Reclaiming a Positive Vision of Freedom | George McKenna

Oor two and a half centuries, the word “freedom” has become talismanic in the West. At least two revolutions, the French and the American, have taken place in its name, and it is ritually invoked by all parties in political debates, each claiming ownership of it. But any attempt to define it comes up against obstacles. “The right to do as you please” will not work, at least without serious reservations, because today we know only too well what some have had fun doing. In the 19th century, philosopher John Stuart Mill refined the definition with his “evil principle”. The “sole” reason, he wrote, for preventing someone from doing what they want “is to prevent harming others”. But the harm principle has its own problems. What kind of evil? Physical? Emotional? Witty? Left alone, freedom can drag us into dark deeds.

Ryszard Legutko, a professor of philosophy at Jagiellonian University in Poland and a member of the European Parliament, has pondered this problem for some years, sharing his thoughts in lectures, books and journal articles, including some in recent issues of first things. According to him, a certain type of freedom (or freedom – he uses the terms as synonyms) is essential to the functioning of any republic. But everything depends on the type of freedom that reigns there. “Positive” freedom, as he notes in his last book, The trick of freedom, is the freedom that seeks to cultivate the skills and habits that enable people to live together as citizens of a thriving community. “Negative” freedom is that which aims for a utopia in which people can boast: “there is no one else to stop me or prevent me from doing what I want to do” or “force me to do something that I don’t want to do”. . The reductio ad absurdum of this, Legutko thinks, would be Robinson Crusoe’s life on his desert island. He lived there in complete freedom: he could do what he wanted and not take orders from anyone. But it “would be more like a nightmare that you shake off with relief when you wake up.”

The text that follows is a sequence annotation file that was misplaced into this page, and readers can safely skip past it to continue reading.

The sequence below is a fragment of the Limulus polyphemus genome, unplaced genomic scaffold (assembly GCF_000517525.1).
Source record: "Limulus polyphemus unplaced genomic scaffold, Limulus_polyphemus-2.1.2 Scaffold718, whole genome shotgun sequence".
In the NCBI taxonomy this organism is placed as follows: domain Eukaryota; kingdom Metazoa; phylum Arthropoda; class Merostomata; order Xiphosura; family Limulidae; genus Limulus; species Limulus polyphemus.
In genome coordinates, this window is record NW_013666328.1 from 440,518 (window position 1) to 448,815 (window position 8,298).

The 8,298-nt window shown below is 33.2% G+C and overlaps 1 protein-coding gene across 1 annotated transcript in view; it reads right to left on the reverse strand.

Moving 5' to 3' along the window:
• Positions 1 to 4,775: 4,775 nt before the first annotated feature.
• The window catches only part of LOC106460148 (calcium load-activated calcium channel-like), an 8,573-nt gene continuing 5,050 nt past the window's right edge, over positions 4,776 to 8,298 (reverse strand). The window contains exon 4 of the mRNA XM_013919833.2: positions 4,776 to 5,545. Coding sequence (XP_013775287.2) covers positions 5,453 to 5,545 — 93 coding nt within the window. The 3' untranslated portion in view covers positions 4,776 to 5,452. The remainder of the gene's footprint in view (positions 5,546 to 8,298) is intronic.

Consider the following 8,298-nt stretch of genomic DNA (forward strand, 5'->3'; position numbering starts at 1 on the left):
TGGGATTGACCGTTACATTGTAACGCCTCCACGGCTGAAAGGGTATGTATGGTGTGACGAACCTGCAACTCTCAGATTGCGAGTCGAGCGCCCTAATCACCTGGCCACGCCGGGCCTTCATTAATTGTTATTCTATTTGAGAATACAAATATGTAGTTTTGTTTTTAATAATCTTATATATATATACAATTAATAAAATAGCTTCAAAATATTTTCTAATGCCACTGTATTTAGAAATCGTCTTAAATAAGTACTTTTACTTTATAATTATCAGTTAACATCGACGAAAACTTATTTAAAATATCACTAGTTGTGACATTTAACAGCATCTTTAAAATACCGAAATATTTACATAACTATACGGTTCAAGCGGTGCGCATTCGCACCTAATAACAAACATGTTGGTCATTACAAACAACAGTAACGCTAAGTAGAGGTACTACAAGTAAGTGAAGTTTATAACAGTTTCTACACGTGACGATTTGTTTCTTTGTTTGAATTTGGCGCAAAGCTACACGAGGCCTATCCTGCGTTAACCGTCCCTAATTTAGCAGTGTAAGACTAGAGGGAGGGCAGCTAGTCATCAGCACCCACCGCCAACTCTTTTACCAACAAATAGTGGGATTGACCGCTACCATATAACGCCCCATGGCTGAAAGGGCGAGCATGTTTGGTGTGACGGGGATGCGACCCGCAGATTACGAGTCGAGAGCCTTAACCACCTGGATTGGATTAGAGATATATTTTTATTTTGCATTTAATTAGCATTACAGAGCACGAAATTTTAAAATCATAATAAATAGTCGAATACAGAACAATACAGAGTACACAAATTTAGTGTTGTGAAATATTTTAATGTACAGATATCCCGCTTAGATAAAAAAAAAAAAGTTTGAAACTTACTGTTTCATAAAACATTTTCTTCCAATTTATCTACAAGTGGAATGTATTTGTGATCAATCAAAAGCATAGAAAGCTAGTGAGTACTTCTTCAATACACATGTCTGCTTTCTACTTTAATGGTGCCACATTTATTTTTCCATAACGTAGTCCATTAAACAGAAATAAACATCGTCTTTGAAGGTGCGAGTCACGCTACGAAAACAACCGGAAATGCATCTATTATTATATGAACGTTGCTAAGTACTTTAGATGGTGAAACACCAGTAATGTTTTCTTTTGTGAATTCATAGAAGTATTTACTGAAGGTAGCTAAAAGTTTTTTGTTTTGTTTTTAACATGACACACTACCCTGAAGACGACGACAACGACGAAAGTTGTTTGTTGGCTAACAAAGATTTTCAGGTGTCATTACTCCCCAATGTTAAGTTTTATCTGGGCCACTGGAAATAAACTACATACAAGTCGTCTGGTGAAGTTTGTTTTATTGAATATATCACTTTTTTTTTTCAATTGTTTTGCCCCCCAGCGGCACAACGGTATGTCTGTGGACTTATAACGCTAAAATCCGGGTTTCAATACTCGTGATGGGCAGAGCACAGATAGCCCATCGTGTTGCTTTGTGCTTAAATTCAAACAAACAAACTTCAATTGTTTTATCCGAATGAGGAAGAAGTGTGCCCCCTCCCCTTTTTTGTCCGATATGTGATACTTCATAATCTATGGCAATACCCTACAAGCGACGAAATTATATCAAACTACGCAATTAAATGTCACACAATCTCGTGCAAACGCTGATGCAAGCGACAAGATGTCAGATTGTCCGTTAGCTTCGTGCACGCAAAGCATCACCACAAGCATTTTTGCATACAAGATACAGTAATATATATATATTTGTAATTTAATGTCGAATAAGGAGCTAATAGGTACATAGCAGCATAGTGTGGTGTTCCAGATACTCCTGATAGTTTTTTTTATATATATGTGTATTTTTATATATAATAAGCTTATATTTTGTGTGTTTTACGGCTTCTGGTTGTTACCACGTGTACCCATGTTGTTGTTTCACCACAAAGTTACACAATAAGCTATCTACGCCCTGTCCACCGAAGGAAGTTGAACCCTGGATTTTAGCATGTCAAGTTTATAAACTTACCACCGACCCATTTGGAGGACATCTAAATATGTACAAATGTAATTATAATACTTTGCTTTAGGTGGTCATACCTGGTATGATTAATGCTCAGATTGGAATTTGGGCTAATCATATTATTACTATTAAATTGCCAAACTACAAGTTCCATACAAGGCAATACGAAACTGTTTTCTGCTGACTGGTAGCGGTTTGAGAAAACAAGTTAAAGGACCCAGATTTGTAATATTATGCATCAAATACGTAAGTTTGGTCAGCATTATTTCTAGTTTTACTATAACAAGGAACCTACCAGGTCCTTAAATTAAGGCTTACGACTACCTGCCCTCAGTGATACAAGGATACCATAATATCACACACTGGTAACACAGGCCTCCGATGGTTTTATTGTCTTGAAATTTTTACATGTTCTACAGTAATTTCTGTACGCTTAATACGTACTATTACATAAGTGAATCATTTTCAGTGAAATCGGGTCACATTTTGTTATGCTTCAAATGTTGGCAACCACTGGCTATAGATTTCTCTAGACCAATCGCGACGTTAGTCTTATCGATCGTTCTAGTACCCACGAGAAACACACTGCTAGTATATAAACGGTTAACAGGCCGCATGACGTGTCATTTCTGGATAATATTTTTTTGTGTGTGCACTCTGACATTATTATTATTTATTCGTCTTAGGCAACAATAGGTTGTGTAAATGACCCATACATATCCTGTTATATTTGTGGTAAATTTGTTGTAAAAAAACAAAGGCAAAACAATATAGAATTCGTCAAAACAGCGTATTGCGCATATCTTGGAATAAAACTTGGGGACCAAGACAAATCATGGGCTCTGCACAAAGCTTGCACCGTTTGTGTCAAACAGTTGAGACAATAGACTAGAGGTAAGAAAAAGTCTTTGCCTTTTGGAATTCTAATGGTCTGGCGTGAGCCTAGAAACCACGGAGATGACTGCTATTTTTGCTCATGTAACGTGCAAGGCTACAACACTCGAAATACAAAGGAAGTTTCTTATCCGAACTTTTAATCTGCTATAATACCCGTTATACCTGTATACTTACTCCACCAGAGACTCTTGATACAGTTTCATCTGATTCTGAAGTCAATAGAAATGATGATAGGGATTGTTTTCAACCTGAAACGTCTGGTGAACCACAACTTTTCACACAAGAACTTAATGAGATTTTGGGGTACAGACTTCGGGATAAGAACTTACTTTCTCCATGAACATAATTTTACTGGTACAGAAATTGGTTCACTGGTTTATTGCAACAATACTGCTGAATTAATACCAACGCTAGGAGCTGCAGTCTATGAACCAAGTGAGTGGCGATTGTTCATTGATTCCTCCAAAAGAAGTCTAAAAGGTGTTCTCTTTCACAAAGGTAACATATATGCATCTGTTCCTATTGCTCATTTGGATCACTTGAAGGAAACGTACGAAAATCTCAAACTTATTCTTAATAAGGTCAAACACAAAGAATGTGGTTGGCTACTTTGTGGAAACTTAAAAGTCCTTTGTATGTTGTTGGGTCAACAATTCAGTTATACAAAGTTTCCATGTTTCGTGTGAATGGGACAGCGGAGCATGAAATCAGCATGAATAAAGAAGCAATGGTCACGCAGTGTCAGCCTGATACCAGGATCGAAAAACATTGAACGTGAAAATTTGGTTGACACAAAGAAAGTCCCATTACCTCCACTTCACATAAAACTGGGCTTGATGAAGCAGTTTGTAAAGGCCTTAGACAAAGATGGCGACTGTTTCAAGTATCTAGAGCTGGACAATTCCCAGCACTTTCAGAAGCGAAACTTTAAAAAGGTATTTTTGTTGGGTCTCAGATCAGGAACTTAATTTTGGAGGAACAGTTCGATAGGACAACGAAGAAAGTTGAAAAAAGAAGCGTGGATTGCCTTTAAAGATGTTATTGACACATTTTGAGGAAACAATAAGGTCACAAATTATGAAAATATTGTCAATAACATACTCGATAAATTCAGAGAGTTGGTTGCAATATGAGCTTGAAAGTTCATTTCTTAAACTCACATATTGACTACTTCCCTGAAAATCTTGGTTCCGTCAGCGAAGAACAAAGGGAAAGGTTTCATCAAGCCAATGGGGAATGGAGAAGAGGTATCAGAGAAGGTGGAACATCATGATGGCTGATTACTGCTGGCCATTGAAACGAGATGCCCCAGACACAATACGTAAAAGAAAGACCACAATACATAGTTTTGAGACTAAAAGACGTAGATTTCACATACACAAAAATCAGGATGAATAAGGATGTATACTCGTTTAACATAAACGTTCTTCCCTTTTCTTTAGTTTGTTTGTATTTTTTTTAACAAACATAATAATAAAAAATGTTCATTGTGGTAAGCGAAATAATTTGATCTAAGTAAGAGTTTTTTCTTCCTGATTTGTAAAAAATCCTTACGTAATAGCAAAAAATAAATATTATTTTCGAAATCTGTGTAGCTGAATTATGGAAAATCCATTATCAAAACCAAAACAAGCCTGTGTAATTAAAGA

Crusoe’s Island is, of course, mythical, meant to illustrate the trap we can fall into when embracing negative freedom. Legutko uses the closer-to-home analogy of a department store.

Go inside, admire the many exhibits and take your pick. Similarly, a typically modern heterosocial community can be made up of people of all religions, philosophies, and ways of life: “Christians, Muslims, Buddhists, and atheists; heterosexuals, homosexuals, countless genders, nationalities and ethnicities; conservatives, liberals, socialists, anarchists, communists and those with other political beliefs; pornographers, priests, hedonists and moral ascetics. Legutko takes us through this rather comical display of lifestyles to highlight the weakness of the department store analogy. In the real world, we are not dealing with purses and pots and pans, but with subgroups that have very different worldviews – different views of freedom, of human nature, of “man’s destiny and what constitutes a good political order”. For example, “freedom for Christians has always been interpreted in a way that liberals found unacceptable, and vice versa.” Too often, according to Legutko, it is Christians who give in: “Lured by the supposed virtue of open-mindedness, they adapt their language to liberal ideology, believing that in doing so they pay very little price as as Christians and earn a respectable position in a liberal/multicultural society.

The most of The trick of freedom is deeply pessimistic. Legutko believes that freedom has undergone an Orwellian redefinition in the West that has changed it into its opposite: the fear of expressing anything that contradicts liberal orthodoxy. “Previously, concepts such as pluralism, diversity, tolerance and openness were meant to soften human interaction and temper the harshness of political and moral order. . . . Today, these words have acquired a sinister meaning. The soft concepts of yesteryear have turned into ideological sticks with which to bludgeon opponents. We live in a Western world supposedly threatened by Orwellian “thought crimes” – “sexism, racism, Islamophobia, binary thinking”, etc. – the number of which, Legutko thinks, even exceeded those mentioned by the Russians.